There simply wasn’t enough time for me to contrive anything too complicated. So, after a deep and steadying breath, I snatched up a can of paint, took two quick skipping steps, and hurled it through the window in front of us as hard as I could. I was worried momentarily that the projectile would rebound off of the glass, which would have been sufficiently embarassing to kill me outright. Instead, my aim was accurate and my throwing arm apparently just good enough; the paint can shattered the glass with a painful crashing sound.
Barrett immediately ducked out of sight, bringing his handgun up to the side of his head as he did so. “Are you crazy?” He hissed.
“Probably,” I said. Then I looked around for another paint can to send flying through the now-broken window.
It turned out that I didn’t need to worry about that. My first throw had been sufficiently attention-grabbing all on its own. I couldn’t see the kidnappers, but I heard their voices cry out in alarm, disbelief, and finally anger. Anger was good. Angry people didn’t generally make good decisions.
Of course, pissing off a group of armed kidnappers who’d already proven themselves capable of murder was also not a good decision, but such was life, these days.
“They can’t risk firing on us anymore than we can,” I said to Barrett. I kept hold of the paint can. “Any police attention is going to blow this thing for them. So they’re going to keep everything strictly close quarters. And they can’t afford to leavea ny witnesses behind.”
“You just made us their target?” Barrett asked incredulously.
Someone nearly kicked the door into the room off of its hinges, giving Barrett his answer in a more succint fashion than I could possibly have managed. It was a heavyset man with a shaggy, wolf-like beard and peculiar scar over one eye. He held a silenced handgun, like the ones that Barrett and I had stolen earlier, in one hand; in the other, presumably to deal with work where silence was paramount, the man held a six or seven inch long serrated knife in a reverse grip.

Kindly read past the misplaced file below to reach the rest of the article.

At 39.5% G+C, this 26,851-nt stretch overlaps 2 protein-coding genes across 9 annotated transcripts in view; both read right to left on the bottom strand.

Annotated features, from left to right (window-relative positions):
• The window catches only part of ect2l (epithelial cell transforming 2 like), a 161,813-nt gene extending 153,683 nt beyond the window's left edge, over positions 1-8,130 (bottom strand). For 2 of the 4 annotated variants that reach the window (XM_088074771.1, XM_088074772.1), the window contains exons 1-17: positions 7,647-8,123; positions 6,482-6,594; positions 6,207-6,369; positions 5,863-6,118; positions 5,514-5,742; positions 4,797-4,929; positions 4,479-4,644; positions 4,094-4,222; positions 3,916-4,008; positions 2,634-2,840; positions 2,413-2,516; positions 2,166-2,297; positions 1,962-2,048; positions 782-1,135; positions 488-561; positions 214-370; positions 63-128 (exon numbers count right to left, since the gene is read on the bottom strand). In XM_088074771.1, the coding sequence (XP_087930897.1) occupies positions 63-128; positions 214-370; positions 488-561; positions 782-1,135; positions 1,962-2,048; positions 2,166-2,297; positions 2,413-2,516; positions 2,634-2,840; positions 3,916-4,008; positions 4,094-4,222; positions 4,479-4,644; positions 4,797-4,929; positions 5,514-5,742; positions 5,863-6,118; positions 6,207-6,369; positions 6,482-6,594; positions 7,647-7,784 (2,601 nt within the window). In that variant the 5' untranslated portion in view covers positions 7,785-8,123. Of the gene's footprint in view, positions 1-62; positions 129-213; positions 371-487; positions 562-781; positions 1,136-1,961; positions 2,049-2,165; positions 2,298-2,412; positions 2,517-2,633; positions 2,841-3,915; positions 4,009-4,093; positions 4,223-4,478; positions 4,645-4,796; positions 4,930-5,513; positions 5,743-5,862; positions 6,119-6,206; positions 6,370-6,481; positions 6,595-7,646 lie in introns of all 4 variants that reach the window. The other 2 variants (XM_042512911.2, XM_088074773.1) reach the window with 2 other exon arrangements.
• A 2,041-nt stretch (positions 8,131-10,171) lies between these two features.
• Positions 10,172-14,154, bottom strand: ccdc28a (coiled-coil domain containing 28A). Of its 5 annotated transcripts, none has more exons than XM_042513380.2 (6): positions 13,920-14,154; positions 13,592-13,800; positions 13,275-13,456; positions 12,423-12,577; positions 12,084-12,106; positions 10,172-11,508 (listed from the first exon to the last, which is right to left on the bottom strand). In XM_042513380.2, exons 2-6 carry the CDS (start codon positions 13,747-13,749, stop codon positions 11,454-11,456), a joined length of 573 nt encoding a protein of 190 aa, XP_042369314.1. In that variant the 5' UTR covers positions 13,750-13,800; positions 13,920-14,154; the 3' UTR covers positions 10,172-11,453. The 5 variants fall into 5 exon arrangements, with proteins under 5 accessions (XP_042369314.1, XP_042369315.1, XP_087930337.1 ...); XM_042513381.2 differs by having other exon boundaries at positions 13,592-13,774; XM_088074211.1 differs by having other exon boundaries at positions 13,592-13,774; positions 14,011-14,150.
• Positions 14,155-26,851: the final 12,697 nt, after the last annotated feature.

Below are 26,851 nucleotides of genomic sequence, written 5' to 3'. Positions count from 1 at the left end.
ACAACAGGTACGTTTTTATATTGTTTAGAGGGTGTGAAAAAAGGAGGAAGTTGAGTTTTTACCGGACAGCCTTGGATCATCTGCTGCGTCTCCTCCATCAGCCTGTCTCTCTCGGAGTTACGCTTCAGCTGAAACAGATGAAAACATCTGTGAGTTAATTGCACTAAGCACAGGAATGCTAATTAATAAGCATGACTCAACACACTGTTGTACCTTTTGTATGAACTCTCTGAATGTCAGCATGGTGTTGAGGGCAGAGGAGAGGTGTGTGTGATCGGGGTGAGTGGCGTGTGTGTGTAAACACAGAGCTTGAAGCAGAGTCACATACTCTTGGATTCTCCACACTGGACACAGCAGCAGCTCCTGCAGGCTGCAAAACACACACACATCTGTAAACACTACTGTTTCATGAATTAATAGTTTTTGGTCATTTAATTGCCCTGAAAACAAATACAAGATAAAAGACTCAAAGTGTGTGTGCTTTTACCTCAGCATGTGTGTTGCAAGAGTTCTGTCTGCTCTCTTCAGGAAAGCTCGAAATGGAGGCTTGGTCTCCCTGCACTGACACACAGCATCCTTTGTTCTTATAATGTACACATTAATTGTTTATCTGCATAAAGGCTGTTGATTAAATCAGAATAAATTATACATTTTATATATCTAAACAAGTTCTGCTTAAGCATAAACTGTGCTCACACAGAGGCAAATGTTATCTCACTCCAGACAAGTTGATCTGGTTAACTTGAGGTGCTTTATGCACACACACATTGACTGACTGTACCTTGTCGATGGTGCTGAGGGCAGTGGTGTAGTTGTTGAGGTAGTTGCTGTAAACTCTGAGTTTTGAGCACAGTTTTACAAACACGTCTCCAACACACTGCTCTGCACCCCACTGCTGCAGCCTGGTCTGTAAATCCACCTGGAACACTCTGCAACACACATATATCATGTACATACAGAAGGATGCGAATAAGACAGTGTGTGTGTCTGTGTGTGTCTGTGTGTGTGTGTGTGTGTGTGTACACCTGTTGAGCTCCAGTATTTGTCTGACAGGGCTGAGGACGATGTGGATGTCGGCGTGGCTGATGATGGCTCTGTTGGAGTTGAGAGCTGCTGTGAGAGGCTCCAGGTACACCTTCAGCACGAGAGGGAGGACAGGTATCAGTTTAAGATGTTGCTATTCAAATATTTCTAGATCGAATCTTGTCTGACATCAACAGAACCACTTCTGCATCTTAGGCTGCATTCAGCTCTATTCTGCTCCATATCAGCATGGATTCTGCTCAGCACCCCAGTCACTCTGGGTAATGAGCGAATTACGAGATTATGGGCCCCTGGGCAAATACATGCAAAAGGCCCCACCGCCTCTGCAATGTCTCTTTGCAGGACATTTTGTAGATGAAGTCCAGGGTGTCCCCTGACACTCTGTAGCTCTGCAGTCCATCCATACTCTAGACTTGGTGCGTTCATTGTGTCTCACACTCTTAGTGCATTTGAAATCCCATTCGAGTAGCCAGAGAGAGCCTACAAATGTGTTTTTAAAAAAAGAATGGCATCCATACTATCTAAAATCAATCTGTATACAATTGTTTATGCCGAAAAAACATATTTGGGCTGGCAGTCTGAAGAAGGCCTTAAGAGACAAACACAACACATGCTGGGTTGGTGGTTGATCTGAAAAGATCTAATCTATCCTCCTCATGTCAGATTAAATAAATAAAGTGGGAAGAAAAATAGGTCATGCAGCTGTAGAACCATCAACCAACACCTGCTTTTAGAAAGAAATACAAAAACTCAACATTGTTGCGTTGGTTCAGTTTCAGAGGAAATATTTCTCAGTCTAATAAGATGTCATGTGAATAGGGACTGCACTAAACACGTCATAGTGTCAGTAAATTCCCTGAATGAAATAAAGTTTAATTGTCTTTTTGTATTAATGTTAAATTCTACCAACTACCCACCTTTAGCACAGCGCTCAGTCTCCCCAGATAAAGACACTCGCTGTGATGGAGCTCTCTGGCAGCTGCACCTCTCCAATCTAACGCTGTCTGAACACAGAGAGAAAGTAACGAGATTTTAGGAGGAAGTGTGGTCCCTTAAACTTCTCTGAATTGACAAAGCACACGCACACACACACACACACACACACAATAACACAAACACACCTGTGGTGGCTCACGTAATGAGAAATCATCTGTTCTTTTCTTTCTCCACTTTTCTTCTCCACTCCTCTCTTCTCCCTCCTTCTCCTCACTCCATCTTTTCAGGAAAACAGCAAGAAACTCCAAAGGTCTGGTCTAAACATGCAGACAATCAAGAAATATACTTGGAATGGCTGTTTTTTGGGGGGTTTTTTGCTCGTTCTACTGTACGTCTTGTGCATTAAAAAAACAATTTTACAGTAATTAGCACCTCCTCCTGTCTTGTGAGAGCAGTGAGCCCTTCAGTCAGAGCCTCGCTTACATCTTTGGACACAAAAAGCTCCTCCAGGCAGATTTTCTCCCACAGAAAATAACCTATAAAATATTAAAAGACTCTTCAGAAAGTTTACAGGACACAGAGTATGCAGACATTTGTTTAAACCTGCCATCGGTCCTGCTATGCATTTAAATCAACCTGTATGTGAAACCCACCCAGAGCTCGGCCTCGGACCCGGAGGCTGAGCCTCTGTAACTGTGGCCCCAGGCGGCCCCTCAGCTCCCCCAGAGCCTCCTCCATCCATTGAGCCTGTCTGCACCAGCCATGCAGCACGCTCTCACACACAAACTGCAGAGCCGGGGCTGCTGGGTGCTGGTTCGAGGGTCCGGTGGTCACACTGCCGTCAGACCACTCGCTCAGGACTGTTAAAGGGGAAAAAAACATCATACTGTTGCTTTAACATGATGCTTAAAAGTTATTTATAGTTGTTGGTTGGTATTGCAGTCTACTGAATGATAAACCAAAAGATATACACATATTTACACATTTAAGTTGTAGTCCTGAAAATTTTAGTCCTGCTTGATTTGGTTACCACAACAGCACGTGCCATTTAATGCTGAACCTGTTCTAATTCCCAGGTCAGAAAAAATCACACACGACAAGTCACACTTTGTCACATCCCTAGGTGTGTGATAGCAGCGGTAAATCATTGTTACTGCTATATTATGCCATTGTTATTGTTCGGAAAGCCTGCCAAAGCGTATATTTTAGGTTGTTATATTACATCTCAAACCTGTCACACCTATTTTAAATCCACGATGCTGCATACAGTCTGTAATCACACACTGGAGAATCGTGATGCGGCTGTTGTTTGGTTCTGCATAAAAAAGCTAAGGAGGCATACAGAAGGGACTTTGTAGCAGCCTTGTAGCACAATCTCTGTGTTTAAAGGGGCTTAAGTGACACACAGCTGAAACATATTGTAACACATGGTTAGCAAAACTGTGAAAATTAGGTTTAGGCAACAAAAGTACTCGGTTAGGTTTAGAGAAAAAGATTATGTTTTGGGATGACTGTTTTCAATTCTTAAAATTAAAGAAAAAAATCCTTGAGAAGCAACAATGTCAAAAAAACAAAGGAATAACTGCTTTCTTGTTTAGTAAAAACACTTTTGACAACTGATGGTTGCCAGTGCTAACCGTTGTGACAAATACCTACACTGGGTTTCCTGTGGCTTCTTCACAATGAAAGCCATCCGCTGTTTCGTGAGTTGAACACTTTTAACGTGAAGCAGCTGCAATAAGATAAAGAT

The shaggy kidnapper’s eyes fixed immediately on Barrett. As he lowered his head and began to charge the cat burglar, Barrett returned the favor by calmly raising his weapon and aiming down the sights.
I circumvented both of them when I swung the paint can, still dangling in my grip, up in a wide arc that terminated at the shaggy man’s collarbone. The angle would’ve been impossible from my position, if my target hadn’t graciously hunched over and presented himself for maiming. Panic, adrenaline, and desperation all coalesced into a single instant, right down to the very point of impact between the can’s hard metal rim and the shaggy man’s exposed neck.
He went down – crumpled, really – and he stayed down.
“You’re kind of handy to have around, aren’t you?’ Barrett asked. There was a wild, untamed smile on his face and I knew that I wore a similar one. I couldn’t help it. “Handy for me, at least. Not so much for the people you end up tangling with.”
I tried to put Barrett out of my mind, focusing on whoever might come through the door next. The paint can had been the only thing I could use non-lethally and I still wasn’t sure if I’d actually be able to use a gun, should the situation call for that. I hoped that it wouldn’t but, at the same time, I’d hoped we wouldn’t find ourselves under the gun like we were. My hopes weren’t worth much, it seemed.
A banshee-like scream of pure rage and raw emotion reached us through the shattered window panes. Barrett beat me to the window, by virtue of his longer legs, and looked out on the kidnappers. His jaw dropped slightly open.
“Holy shit,” he said, awed and stunned.
“What is it?” I asked, even as I crossed the room to join him. When I was in a position to see, my own mouth fell open.
Whatever means they’d used to restrain Akumi hadn’t worked for long enough.